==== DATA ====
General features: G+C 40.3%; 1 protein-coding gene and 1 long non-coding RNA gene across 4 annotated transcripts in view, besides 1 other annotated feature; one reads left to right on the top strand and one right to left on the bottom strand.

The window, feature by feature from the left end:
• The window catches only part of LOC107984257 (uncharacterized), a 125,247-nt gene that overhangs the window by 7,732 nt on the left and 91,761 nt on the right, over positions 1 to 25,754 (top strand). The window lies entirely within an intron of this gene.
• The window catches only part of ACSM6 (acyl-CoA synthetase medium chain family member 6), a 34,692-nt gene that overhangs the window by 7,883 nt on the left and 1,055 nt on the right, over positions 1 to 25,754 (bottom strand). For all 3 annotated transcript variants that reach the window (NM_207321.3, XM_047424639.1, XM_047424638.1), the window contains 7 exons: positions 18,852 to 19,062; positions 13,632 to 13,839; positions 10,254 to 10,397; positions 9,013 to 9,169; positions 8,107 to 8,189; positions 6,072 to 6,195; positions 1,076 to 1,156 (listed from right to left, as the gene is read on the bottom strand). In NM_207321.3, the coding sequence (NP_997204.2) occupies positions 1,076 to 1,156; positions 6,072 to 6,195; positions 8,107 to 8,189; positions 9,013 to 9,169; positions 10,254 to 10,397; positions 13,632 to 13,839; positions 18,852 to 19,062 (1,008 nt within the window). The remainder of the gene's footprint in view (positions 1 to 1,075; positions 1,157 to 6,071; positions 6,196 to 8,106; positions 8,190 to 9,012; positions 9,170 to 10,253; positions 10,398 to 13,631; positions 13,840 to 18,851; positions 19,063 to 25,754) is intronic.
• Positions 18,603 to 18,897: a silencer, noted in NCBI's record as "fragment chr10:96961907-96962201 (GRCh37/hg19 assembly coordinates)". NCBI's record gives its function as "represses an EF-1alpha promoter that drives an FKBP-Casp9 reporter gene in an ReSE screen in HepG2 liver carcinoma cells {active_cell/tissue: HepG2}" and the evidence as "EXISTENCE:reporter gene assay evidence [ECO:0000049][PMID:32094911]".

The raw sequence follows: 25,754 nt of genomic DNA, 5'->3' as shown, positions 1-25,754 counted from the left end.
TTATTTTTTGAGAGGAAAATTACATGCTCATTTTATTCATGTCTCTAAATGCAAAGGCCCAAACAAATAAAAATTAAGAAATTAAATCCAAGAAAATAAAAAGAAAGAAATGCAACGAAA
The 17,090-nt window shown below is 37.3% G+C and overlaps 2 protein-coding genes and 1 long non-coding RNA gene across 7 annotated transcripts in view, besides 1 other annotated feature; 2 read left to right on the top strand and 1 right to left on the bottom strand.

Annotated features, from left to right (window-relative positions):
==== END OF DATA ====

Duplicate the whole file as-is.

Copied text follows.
General features: G+C 40.3%; 1 protein-coding gene and 1 long non-coding RNA gene across 4 annotated transcripts in view, besides 1 other annotated feature; one reads left to right on the top strand and one right to left on the bottom strand.

The window, feature by feature from the left end:
• The window catches only part of LOC107984257 (uncharacterized), a 125,247-nt gene that overhangs the window by 7,732 nt on the left and 91,761 nt on the right, over positions 1 to 25,754 (top strand). The window lies entirely within an intron of this gene.
• The window catches only part of ACSM6 (acyl-CoA synthetase medium chain family member 6), a 34,692-nt gene that overhangs the window by 7,883 nt on the left and 1,055 nt on the right, over positions 1 to 25,754 (bottom strand). For all 3 annotated transcript variants that reach the window (NM_207321.3, XM_047424639.1, XM_047424638.1), the window contains 7 exons: positions 18,852 to 19,062; positions 13,632 to 13,839; positions 10,254 to 10,397; positions 9,013 to 9,169; positions 8,107 to 8,189; positions 6,072 to 6,195; positions 1,076 to 1,156 (listed from right to left, as the gene is read on the bottom strand). In NM_207321.3, the coding sequence (NP_997204.2) occupies positions 1,076 to 1,156; positions 6,072 to 6,195; positions 8,107 to 8,189; positions 9,013 to 9,169; positions 10,254 to 10,397; positions 13,632 to 13,839; positions 18,852 to 19,062 (1,008 nt within the window). The remainder of the gene's footprint in view (positions 1 to 1,075; positions 1,157 to 6,071; positions 6,196 to 8,106; positions 8,190 to 9,012; positions 9,170 to 10,253; positions 10,398 to 13,631; positions 13,840 to 18,851; positions 19,063 to 25,754) is intronic.
• Positions 18,603 to 18,897: a silencer, noted in NCBI's record as "fragment chr10:96961907-96962201 (GRCh37/hg19 assembly coordinates)". NCBI's record gives its function as "represses an EF-1alpha promoter that drives an FKBP-Casp9 reporter gene in an ReSE screen in HepG2 liver carcinoma cells {active_cell/tissue: HepG2}" and the evidence as "EXISTENCE:reporter gene assay evidence [ECO:0000049][PMID:32094911]".

The raw sequence follows: 25,754 nt of genomic DNA, 5'->3' as shown, positions 1-25,754 counted from the left end.
TTATTTTTTGAGAGGAAAATTACATGCTCATTTTATTCATGTCTCTAAATGCAAAGGCCCAAACAAATAAAAATTAAGAAATTAAATCCAAGAAAATAAAAAGAAAGAAATGCAACGAAA
The 17,090-nt window shown below is 37.3% G+C and overlaps 2 protein-coding genes and 1 long non-coding RNA gene across 7 annotated transcripts in view, besides 1 other annotated feature; 2 read left to right on the top strand and 1 right to left on the bottom strand.

Annotated features, from left to right (window-relative positions):